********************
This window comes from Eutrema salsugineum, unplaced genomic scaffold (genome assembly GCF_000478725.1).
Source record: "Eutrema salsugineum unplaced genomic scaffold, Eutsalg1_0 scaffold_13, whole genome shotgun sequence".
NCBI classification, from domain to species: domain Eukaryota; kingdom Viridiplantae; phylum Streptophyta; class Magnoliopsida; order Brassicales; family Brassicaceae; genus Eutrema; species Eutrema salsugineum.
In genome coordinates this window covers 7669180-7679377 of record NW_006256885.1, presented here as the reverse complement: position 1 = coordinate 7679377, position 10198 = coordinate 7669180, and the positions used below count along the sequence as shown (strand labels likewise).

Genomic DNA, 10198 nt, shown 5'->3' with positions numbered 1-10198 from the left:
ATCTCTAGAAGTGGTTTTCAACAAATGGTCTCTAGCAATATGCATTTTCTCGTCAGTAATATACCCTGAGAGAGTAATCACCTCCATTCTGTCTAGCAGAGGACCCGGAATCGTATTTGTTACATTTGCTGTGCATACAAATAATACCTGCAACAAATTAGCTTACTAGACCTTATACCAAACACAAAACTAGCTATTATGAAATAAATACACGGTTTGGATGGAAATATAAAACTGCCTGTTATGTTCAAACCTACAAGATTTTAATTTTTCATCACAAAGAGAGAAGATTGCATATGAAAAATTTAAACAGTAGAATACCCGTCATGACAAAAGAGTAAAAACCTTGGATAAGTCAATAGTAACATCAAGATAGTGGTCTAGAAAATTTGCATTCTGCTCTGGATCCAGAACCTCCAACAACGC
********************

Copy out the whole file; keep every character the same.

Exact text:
This window comes from Eutrema salsugineum, unplaced genomic scaffold (genome assembly GCF_000478725.1).
Source record: "Eutrema salsugineum unplaced genomic scaffold, Eutsalg1_0 scaffold_13, whole genome shotgun sequence".
NCBI classification, from domain to species: domain Eukaryota; kingdom Viridiplantae; phylum Streptophyta; class Magnoliopsida; order Brassicales; family Brassicaceae; genus Eutrema; species Eutrema salsugineum.
In genome coordinates this window covers 7669180-7679377 of record NW_006256885.1, presented here as the reverse complement: position 1 = coordinate 7679377, position 10198 = coordinate 7669180, and the positions used below count along the sequence as shown (strand labels likewise).

Genomic DNA, 10198 nt, shown 5'->3' with positions numbered 1-10198 from the left:
ATCTCTAGAAGTGGTTTTCAACAAATGGTCTCTAGCAATATGCATTTTCTCGTCAGTAATATACCCTGAGAGAGTAATCACCTCCATTCTGTCTAGCAGAGGACCCGGAATCGTATTTGTTACATTTGCTGTGCATACAAATAATACCTGCAACAAATTAGCTTACTAGACCTTATACCAAACACAAAACTAGCTATTATGAAATAAATACACGGTTTGGATGGAAATATAAAACTGCCTGTTATGTTCAAACCTACAAGATTTTAATTTTTCATCACAAAGAGAGAAGATTGCATATGAAAAATTTAAACAGTAGAATACCCGTCATGACAAAAGAGTAAAAACCTTGGATAAGTCAATAGTAACATCAAGATAGTGGTCTAGAAAATTTGCATTCTGCTCTGGATCCAGAACCTCCAACAACGC